Home Gigs Gig Review : Ricky Warwick and Sam Robinson – In The Arms Of Belfast Town – Bright Umbrella Sanctuary Theatre

Gig Review : Ricky Warwick and Sam Robinson – In The Arms Of Belfast Town – Bright Umbrella Sanctuary Theatre

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Review by Damien Doherty for MPM

It may be a bitterly cold, wet and stormy night but in the confines of The Sanctuary theatre it couldn’t be cosier. One of the oldest buildings in East Belfast, the 19th century former shipyard workers church is a magnificent building steeped in history with so many original features such as the stained-glass windows, vaulted roof, and wooden pews.

Sitting here one cannot but imagine the spirits of the many who passed through these doors. In 2022 Bright Umbrella Drama Company signed a 55year lease to regenerate the church into a vibrant inner city musical and theatre venue. The ability to attract musicians of Ricky Warwick’s calibre will undoubtedly enhance the theatre’s reputation on the Belfast music scene.

It’s been a hell of a few days for Ricky; last week the original line-up of his first band The Almighty reunited for 3 shows that sold out almost immediately and which received electrifying reviews, so much so that they have announced 6 more future appearances, 3 in 2024 and 3 in 2025. The Thin Lizzy/Almighty/Black Star Riders frontman is one of the hardest working musicians in the business and has returned to his hometown with this 4-night run of shows entitled “In The Arms Of Belfast Town”. Tonight is the 3rd of these intimate shows in front of an audience of 60 or so lucky fans, with Ricky performing and talking about his life and career with childhood friend and co-conspirator Sam Robinson.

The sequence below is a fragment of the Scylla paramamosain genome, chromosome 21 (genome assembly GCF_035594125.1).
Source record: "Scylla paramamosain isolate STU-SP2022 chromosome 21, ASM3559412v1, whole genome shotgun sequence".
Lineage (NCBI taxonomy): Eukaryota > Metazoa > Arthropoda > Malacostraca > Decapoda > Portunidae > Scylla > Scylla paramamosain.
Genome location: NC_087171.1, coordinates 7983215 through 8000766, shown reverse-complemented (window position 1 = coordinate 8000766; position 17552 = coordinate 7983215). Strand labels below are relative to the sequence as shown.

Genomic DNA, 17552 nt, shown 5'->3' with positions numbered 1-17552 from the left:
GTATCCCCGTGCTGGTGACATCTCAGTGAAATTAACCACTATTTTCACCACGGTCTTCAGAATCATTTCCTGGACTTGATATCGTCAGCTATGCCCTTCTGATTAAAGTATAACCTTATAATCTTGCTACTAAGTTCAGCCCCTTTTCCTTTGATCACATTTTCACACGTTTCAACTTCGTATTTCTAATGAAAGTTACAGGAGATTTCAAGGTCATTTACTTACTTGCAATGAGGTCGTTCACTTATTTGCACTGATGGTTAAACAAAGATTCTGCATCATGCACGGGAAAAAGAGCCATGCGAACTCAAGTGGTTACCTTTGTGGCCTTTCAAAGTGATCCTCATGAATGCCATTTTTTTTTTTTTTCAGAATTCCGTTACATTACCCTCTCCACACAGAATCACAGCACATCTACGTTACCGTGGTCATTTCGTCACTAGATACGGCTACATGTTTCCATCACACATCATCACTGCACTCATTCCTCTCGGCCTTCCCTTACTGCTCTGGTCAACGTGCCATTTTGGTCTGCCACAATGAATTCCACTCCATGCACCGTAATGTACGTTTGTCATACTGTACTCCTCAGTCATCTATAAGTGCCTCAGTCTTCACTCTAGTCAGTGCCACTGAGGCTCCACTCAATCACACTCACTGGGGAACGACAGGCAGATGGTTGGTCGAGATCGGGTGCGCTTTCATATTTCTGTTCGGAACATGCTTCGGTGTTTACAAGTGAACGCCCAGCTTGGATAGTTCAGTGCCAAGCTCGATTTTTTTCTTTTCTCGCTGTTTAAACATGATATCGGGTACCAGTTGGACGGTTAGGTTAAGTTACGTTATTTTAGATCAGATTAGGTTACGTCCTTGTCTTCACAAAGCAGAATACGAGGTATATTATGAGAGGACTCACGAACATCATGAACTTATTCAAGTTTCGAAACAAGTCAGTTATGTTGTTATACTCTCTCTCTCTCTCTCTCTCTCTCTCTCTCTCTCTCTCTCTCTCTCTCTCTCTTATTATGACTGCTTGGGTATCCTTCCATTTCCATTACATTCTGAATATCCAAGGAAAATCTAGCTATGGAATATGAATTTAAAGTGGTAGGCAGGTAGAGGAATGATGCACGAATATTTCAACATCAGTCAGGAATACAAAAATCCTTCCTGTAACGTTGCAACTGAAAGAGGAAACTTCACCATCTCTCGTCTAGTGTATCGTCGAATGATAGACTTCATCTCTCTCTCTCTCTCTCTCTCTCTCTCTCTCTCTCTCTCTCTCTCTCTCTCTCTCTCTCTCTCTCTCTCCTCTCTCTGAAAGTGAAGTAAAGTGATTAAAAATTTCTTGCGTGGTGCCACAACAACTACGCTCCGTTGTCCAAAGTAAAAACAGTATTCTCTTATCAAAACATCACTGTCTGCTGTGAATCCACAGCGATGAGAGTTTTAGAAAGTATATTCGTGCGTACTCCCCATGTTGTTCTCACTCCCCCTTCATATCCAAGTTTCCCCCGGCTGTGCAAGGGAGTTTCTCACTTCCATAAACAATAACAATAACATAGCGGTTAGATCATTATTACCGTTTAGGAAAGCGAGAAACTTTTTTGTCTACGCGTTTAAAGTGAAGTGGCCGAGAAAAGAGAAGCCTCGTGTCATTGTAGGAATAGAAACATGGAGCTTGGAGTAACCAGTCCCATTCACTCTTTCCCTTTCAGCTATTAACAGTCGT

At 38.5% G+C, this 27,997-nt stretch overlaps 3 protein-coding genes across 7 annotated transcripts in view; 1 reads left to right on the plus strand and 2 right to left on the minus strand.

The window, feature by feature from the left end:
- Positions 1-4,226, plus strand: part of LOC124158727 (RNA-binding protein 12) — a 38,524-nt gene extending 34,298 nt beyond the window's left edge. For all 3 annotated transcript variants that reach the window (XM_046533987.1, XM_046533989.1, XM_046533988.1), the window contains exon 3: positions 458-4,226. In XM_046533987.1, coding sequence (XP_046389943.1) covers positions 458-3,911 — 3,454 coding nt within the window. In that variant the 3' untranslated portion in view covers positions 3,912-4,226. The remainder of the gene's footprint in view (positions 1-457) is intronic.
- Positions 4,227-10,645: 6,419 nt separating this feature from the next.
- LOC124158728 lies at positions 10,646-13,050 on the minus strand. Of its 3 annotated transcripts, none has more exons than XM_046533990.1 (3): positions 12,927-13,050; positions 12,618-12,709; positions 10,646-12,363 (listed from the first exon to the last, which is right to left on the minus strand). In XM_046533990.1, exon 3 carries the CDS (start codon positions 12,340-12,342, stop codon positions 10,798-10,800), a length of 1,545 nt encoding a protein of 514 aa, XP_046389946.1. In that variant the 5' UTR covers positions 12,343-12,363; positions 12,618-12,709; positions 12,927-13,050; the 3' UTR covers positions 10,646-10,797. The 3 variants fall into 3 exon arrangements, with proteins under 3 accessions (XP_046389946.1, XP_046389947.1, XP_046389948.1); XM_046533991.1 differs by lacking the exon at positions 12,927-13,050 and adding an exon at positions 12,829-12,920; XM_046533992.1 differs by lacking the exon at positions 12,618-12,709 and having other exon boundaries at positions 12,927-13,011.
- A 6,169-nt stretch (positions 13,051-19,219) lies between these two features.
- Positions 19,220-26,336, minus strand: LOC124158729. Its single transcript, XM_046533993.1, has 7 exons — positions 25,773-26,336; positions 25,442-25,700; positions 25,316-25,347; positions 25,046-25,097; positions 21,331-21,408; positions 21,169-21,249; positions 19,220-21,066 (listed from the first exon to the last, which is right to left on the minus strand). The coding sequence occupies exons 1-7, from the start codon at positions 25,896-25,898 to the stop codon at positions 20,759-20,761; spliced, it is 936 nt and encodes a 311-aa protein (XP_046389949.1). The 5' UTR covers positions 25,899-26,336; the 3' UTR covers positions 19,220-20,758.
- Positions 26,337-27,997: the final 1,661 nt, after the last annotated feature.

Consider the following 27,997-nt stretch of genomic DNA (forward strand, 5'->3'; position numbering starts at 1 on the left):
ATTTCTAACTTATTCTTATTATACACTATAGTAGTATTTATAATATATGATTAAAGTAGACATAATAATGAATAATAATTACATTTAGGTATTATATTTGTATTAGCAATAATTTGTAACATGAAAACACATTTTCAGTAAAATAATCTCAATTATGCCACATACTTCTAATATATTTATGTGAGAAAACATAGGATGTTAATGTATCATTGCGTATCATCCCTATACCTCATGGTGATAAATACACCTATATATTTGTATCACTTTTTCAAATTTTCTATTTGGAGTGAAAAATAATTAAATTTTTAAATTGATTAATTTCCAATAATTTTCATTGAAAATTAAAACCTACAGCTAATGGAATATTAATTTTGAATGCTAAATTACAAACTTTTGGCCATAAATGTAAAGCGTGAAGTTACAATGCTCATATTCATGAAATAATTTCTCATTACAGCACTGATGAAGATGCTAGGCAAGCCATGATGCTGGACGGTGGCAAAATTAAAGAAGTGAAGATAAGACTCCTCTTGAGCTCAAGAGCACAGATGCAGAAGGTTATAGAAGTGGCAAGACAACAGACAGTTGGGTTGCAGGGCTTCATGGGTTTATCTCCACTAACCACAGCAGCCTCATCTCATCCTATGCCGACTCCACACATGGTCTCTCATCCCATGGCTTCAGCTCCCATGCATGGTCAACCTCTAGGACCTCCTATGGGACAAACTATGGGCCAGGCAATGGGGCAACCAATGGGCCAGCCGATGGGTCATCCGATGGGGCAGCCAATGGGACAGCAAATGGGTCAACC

It’s something of a family affair for Sam with his son Jordi on guitars, another son Jack on lights, and nephew Matt manning the merch stall and doing sound (deputising for Derwin McFarland who was sound engineer for the other nights), while support act for tonight is his 15-year-old niece Victoria Foster. This is Victoria’s first solo gig before a live audience, but you wouldn’t know it. With no evident apprehension she performs a 5-song set of numbers from some of her favourite artists. Accompanied by her cousin Jordi she begins with Olivia Rodrigo’s Traitor, and Need You Now by Lady A, before being joined by percussionist Paul Consiglia on cajon for Shelter by Finneas and Grenade by Bruno Mars before finishing with Pink’s opus Who Knew. Her beautiful soaring vocals are pitch perfect and unwavering in spite of any nervousness; this superbly talented young lady must surely be destined for great things.